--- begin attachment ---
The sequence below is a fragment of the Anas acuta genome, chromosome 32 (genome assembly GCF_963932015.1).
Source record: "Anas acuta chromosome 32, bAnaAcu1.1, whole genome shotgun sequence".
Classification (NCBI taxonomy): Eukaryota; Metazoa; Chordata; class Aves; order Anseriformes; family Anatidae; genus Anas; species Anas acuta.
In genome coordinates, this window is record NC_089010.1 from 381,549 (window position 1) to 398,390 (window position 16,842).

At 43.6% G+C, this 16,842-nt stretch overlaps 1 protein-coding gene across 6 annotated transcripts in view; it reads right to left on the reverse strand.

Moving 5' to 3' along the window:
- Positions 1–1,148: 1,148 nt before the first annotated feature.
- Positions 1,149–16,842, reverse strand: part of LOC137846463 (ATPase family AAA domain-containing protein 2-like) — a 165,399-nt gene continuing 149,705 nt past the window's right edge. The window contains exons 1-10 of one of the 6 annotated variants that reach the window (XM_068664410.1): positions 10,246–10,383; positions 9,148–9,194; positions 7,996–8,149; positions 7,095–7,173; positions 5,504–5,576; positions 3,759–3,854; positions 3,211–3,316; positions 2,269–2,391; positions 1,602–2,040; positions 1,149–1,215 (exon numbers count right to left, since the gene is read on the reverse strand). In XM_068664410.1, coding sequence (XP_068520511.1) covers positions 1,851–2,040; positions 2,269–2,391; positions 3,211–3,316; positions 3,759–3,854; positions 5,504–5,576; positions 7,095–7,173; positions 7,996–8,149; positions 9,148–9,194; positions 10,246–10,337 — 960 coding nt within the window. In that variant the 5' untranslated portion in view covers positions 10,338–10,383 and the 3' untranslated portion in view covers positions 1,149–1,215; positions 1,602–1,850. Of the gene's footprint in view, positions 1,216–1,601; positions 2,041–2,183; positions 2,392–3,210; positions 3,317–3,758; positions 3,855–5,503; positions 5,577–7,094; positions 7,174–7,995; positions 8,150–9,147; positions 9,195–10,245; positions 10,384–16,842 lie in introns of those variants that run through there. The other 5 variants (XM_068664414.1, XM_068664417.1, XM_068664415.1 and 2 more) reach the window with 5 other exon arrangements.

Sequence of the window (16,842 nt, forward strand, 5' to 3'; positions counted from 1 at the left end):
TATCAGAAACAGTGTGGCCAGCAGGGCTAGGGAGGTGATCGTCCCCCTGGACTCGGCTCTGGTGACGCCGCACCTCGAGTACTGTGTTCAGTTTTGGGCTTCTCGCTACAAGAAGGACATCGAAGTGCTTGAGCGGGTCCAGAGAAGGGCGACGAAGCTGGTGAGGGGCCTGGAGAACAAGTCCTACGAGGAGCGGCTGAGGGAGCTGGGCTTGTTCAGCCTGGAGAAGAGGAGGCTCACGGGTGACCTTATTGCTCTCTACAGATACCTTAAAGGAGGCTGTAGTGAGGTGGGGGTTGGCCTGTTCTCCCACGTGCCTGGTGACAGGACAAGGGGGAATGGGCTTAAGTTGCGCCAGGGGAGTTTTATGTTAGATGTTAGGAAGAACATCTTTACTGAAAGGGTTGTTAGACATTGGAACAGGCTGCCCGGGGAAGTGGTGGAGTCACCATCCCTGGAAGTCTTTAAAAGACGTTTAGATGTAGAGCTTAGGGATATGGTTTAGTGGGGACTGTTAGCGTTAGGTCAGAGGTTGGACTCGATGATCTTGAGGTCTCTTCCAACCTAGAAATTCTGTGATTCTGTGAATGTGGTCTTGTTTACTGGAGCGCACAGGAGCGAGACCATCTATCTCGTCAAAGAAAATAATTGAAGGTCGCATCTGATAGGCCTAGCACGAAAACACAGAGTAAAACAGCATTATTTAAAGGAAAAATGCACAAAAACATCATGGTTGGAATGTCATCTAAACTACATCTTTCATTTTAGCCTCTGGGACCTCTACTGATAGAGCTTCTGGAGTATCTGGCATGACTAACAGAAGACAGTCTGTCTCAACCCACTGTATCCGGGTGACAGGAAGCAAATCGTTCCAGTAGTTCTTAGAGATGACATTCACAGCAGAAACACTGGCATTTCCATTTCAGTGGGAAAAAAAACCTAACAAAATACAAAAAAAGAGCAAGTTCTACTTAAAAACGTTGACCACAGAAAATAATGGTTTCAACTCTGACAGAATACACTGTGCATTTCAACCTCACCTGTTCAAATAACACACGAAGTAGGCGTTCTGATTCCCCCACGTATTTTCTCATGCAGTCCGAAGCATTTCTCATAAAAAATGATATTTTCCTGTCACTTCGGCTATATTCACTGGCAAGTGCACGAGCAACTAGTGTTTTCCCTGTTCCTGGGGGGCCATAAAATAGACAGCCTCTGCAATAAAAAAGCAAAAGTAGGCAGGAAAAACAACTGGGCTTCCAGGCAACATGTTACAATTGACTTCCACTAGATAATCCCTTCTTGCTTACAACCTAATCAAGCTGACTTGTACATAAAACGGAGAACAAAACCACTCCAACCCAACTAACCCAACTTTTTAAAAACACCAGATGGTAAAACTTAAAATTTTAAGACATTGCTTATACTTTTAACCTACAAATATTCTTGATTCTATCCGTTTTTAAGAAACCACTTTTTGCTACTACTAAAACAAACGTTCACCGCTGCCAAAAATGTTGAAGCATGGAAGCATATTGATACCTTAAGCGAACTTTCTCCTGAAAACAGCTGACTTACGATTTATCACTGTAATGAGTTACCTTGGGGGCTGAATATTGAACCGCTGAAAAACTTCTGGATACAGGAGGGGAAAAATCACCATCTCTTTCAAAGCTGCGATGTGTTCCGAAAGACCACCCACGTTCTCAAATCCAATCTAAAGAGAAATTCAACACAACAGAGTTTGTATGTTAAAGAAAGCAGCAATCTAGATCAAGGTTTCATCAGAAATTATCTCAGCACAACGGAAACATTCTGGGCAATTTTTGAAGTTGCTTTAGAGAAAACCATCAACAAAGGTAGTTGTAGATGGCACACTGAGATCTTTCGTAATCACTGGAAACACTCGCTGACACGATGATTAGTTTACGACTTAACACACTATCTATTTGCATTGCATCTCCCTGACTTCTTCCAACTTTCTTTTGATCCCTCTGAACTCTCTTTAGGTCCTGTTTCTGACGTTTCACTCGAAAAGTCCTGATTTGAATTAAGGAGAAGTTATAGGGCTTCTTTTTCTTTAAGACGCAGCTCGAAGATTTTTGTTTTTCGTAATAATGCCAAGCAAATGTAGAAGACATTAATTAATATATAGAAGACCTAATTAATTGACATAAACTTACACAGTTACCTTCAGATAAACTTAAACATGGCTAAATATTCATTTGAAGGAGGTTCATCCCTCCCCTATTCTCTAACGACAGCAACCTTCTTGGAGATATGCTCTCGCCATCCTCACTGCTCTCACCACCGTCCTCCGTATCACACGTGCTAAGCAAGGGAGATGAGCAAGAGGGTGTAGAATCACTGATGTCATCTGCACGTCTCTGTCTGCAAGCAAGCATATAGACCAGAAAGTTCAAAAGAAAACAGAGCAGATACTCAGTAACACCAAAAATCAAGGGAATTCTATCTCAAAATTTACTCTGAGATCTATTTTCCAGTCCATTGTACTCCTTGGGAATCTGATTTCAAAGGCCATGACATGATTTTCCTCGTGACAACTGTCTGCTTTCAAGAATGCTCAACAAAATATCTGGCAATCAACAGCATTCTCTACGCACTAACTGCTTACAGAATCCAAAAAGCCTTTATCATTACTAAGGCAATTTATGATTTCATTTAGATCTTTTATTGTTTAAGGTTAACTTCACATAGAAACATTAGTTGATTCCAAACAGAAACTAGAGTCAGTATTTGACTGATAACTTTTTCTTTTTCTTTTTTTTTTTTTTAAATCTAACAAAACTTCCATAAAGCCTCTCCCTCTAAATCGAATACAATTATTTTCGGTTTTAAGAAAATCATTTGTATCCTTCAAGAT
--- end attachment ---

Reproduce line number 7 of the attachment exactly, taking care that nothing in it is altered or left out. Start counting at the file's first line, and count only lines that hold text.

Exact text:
- Positions 1–1,148: 1,148 nt before the first annotated feature.